What specifically does providing this content do for me? Provide credibility? Proof that they belong in the funnel? Proof they don’t? 

10) Does this information help the client?

Sanity check: this had better help the client and not just help me!

And another thing: At the top I mentioned two objections I always get. The other objection is “I don’t write that well.” Which is b.s. Everyone of us can tell stories, it’s in our nature as human beings. A lot of my work with my clients is helping them see that they have a lot of good stories that their prospective customers would find interesting and educational. 

For all you reluctant writers and publishers ut there, repeat after me: 

“This isn’t’ rocket science.”

Have a process.

Work the process.

Get feedback.

Adjust the process.

Repeat the process.


The Curse Of Second Guessing Yourself


This is for anyone who writes or has considered writing on LinkedIn. When I talk with people about publishing on LinkedIn, this idea comes up a lot. 

When I publish an article, a post or one of my newsletters, I want to educate and inform the people that read it on how to more effectively use LinkedIn, or at least to get them to question how they are using LinkedIn. 

Probably the biggest question I ask myself after I finish writing something is “Is this good enough?”  

Often I will look at what I have written and say to myself “this one seems pretty thin” and wonder whether this is something I really want to publish. Then I go ahead and publish it anyway and the article I questioned will get a pile of views and drive a ton of engagement. 

It took me quite a while, but eventually I figured out that I was fighting my instincts. My instincts, my gut feeling based on having written and published hundreds of posts and articles about using LinkedIn, and having reviewed the feedback each and every one of those had received, my instincts were telling me that this was a good post. But the “intellectual me” was overthinking things and thinking that this post or article was mundane. I was forgetting that my readership doesn’t live and breathe LinkedIn all day every day like I do.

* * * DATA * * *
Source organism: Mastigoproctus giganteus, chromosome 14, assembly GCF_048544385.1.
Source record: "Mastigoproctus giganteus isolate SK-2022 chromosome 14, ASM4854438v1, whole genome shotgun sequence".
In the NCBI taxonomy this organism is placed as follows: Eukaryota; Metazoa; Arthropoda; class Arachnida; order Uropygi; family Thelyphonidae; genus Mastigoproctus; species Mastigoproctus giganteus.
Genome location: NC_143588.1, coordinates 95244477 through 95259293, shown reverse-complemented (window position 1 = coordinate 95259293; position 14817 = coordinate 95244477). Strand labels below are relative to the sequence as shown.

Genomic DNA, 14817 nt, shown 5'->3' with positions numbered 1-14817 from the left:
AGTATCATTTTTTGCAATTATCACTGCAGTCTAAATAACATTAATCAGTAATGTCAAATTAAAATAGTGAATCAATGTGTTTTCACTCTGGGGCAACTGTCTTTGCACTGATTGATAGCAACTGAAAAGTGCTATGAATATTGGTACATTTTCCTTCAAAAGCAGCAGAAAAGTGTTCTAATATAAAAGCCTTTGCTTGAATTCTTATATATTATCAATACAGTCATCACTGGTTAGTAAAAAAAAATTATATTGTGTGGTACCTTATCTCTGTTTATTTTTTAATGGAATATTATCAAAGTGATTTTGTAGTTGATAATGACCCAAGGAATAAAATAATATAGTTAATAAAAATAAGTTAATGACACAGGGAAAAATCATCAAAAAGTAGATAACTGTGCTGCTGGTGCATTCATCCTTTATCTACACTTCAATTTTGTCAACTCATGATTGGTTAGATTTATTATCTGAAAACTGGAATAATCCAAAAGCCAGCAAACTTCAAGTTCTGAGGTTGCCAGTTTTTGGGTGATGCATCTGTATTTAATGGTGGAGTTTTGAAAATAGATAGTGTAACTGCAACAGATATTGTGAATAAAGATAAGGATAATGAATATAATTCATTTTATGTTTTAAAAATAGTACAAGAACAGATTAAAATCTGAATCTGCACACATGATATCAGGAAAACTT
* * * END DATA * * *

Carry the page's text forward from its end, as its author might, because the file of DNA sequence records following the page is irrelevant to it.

It is way too easy to overthink this stuff. When I am sending an outreach message, I ask myself what the other person wants, and how can I show them that I can help them get it? I don’t have exotic tricks and word games and closing techniques and hokum like that. There are best practices to follow in order to get your message opened and read, but it really is that simple. 

So today’s message is: It’s simpler than you think.

There’s a reason you have a gut instinct – it’s based on your experience.

Go with that instinct.

It may not be correct or the best move all the time but you will save a huge amount of time and angst in letting your instincts guide you. 

The obligatory disclaimer: I do not work for or have any association with LinkedIn, other than being a user who pays them for his Sales Navigator subscription every month.

Want more like this? I publish a weekly email newsletter on using LinkedIn effectively for Sales and Marketing. Each newsletter typically contains two to four articles, it’s free, and you can unsubscribe anytime. Here’s a link to the sign up page: